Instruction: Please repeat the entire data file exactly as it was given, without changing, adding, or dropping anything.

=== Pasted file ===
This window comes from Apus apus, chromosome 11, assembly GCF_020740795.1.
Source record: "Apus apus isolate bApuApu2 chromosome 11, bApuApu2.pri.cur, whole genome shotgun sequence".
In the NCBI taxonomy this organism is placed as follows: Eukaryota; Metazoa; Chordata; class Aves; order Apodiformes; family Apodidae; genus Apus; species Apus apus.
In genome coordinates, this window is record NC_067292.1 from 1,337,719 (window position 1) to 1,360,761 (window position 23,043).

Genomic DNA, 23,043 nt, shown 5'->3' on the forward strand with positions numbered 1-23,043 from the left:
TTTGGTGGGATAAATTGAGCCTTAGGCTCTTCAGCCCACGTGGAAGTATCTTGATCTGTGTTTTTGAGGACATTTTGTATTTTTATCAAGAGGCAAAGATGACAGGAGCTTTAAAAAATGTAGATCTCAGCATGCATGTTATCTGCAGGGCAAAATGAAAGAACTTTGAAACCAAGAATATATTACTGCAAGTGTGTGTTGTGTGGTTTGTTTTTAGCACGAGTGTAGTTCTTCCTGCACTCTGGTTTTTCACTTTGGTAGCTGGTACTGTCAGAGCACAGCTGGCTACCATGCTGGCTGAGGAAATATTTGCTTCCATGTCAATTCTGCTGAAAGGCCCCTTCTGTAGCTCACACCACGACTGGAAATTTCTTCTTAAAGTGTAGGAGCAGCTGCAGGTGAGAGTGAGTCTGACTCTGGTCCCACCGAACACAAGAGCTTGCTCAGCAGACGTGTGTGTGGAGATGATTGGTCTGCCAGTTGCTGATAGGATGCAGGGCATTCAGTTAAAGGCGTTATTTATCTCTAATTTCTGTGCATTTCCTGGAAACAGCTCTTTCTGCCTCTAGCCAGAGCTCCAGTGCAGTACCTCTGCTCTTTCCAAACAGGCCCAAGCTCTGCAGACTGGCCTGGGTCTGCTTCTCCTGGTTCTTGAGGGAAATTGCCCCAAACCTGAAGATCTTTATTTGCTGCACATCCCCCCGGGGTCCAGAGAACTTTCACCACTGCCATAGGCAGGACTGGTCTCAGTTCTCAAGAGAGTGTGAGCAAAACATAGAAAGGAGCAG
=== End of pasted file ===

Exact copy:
This window comes from Apus apus, chromosome 11, assembly GCF_020740795.1.
Source record: "Apus apus isolate bApuApu2 chromosome 11, bApuApu2.pri.cur, whole genome shotgun sequence".
In the NCBI taxonomy this organism is placed as follows: Eukaryota; Metazoa; Chordata; class Aves; order Apodiformes; family Apodidae; genus Apus; species Apus apus.
In genome coordinates, this window is record NC_067292.1 from 1,337,719 (window position 1) to 1,360,761 (window position 23,043).

Genomic DNA, 23,043 nt, shown 5'->3' on the forward strand with positions numbered 1-23,043 from the left:
TTTGGTGGGATAAATTGAGCCTTAGGCTCTTCAGCCCACGTGGAAGTATCTTGATCTGTGTTTTTGAGGACATTTTGTATTTTTATCAAGAGGCAAAGATGACAGGAGCTTTAAAAAATGTAGATCTCAGCATGCATGTTATCTGCAGGGCAAAATGAAAGAACTTTGAAACCAAGAATATATTACTGCAAGTGTGTGTTGTGTGGTTTGTTTTTAGCACGAGTGTAGTTCTTCCTGCACTCTGGTTTTTCACTTTGGTAGCTGGTACTGTCAGAGCACAGCTGGCTACCATGCTGGCTGAGGAAATATTTGCTTCCATGTCAATTCTGCTGAAAGGCCCCTTCTGTAGCTCACACCACGACTGGAAATTTCTTCTTAAAGTGTAGGAGCAGCTGCAGGTGAGAGTGAGTCTGACTCTGGTCCCACCGAACACAAGAGCTTGCTCAGCAGACGTGTGTGTGGAGATGATTGGTCTGCCAGTTGCTGATAGGATGCAGGGCATTCAGTTAAAGGCGTTATTTATCTCTAATTTCTGTGCATTTCCTGGAAACAGCTCTTTCTGCCTCTAGCCAGAGCTCCAGTGCAGTACCTCTGCTCTTTCCAAACAGGCCCAAGCTCTGCAGACTGGCCTGGGTCTGCTTCTCCTGGTTCTTGAGGGAAATTGCCCCAAACCTGAAGATCTTTATTTGCTGCACATCCCCCCGGGGTCCAGAGAACTTTCACCACTGCCATAGGCAGGACTGGTCTCAGTTCTCAAGAGAGTGTGAGCAAAACATAGAAAGGAGCAG